Case Studies
Externalities and the Environment

Case Study #1: Destruction of the Tropical Rain Forest
Case Study #2: City in the Clouds

Case Study #1
Destruction of the Tropical Rain Forest
[Case Study Questions]

The Rainforest Alliance at is an international nonprofit organization dedicated to the conservation of tropical forests. Its goal is to promote economically viable alternatives to the destruction of this endangered natural resource. Look through this site to find examples of the role economics plays in the projects and research the group supports. The Rainforest Action Network is another group devoted to rainforest conservation but focuses more on citizen activism. Visit its site at and compare and contrast the approaches of these two groups.

The tropical rain forests have been called "the lungs of the world" because they naturally recycle carbon dioxide by transforming it into oxygen and wood, thus helping to maintain the world's atmospheric balance. The Amazon rain forest contains the largest collection of plant and animal life on Earth, along with 20 percent of the world's water supply. But the high world demand for timber has caused loggers to cut down much of the tropical forest. Worse yet, farmers burn down these forests to create farmland and pastures. Burning the world's forests has a triple-barreled effect. The loss of trees reduces the atmosphere's ability to cleanse itself, the burning adds yet more harmful gases to the atmosphere, and the forest subsoil usually contains huge quantities of carbon subject to oxidization when the trees are removed. Since the world's atmosphere is a common pool, the costs of deforestation are imposed on people around the globe.

Forest acreage throughout the world has declined by 15 percent over the last decade. The Amazon has lost 260,000 square miles of rain forest, an area the size of Texas. The north coast of South America contains one of the world's largest unspoiled tropical rain forests, but the governments of Guyana and Suriname have opened huge tracts of forest for logging by companies from Korea, Indonesia, and Malaysia. In Central America, the forests have been cleared for cattle ranches. Commercial logging has been so extensive in the African countries of Ghana and the Ivory Coast that the business is already winding down, leaving behind poverty and devastation. According to the World Bank, two-thirds of the countries that export tropical forest products are running out of trees.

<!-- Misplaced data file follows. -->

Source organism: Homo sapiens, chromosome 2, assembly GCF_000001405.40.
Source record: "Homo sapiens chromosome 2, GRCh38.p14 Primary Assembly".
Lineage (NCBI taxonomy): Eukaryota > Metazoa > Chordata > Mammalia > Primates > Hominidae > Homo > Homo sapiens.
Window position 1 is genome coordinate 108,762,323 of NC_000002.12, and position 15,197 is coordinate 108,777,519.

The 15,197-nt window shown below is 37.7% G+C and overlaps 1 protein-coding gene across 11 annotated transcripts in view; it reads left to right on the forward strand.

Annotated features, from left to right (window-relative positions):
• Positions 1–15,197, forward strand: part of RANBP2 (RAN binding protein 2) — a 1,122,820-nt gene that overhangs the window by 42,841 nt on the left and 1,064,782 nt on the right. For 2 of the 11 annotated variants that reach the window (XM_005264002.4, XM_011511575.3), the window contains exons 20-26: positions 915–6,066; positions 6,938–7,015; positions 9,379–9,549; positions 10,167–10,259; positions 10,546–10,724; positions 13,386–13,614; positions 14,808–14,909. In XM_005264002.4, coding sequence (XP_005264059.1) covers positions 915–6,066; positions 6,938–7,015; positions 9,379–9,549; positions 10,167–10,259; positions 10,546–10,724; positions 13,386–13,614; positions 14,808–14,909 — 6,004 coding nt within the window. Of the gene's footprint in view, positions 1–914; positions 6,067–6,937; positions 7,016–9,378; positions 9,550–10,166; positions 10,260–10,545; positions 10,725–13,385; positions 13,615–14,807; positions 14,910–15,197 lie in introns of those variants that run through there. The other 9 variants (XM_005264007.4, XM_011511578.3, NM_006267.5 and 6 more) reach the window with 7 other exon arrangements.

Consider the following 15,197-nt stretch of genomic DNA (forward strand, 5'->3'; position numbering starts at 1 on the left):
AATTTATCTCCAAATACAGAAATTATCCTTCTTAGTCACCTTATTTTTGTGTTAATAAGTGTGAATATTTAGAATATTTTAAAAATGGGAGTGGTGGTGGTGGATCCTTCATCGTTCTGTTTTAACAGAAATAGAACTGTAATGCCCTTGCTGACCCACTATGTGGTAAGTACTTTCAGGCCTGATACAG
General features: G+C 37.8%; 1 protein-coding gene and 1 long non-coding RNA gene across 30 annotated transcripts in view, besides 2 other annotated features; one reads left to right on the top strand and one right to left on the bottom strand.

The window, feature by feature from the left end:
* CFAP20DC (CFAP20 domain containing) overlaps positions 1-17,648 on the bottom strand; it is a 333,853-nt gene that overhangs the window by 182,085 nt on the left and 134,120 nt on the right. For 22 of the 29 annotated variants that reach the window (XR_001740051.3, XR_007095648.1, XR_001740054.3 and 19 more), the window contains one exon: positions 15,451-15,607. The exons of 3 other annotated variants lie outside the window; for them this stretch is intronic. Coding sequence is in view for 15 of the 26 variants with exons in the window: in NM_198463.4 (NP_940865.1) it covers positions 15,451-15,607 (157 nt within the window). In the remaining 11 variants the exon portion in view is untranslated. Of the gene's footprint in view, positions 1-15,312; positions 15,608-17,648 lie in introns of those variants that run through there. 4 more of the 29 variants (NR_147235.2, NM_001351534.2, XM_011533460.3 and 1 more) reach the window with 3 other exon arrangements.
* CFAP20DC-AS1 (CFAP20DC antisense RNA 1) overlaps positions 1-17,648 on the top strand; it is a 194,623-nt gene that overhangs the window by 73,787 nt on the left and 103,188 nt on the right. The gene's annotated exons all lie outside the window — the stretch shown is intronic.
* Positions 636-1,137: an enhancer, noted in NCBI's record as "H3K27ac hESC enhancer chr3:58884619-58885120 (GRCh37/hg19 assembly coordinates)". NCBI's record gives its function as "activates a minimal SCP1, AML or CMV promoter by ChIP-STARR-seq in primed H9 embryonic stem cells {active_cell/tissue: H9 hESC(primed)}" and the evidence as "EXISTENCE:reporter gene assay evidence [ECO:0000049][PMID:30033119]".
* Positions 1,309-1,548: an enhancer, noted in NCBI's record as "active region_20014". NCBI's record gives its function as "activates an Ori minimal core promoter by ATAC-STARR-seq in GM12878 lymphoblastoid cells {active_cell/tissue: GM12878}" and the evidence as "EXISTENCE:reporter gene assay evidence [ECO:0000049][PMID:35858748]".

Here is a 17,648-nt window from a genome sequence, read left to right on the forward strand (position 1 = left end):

The loss of the tropical forests causes other negative externalities as well. As long as the tropical forest has its canopy of trees, it remains a rich, genetically diverse ecosystem. Tropical forests cover only 6 percent of the Earth's land surface (down from 12 percent 50 years ago), but they contain half of the world's species of plants and animals, and thus represent an abundant source of fruits, crops, and medicines. One-fourth of the prescription drugs used in the United States are derived from tropical plants, such as seeds that may help cure some types of cancer. Biologists estimate that 50,000 species are condemned to extinction each year because of deforestation. Yet most tropical plants have not been tested for their medicinal properties.

Small farmers and wood gatherers and big lumber companies are stripping the tropical forests. Once the forests are cut down, the tropical soil is eroded by rains and baked by the sun and soon runs out of nutrients. When the nutrients are lost, the system is not very resilient. It takes a century for a clear-cut forest to return to its original state. The policy of cutting down everything in sight is of benefit only to loggers, who usually do not own the land and thus have little interest in its future.

The world's rain forests are located in countries that are relatively poor: Brazil, Peru, Indonesia, Zaire, and the Philippines. Environmental quality is a normal good, meaning that as incomes rise, the demand for it increases. In poor countries, however, the priority is not environmental quality but food and shelter. Brazil and other developing countries are destroying their forests to provide jobs. But since the soil quickly loses its nutrients to erosion and the sun, few settlers have become successful farmers.

The tropical rain forests, by serving as the lungs of the world, confer benefits around the globe. But the positive effects that the trees have on the atmosphere tend to be ignored in the decision to clear the land. Worse yet, the taking of timber is often "first come, first served," and government investment programs frequently subsidize the harvesting of timber. It is not the greed of peasants and timber companies that leads to inefficient, or wasteful, uses of resource, but the fact that the atmosphere, and, indeed, the rain forests are open-access resources that can be degraded with little immediate personal cost to those who clear the forests.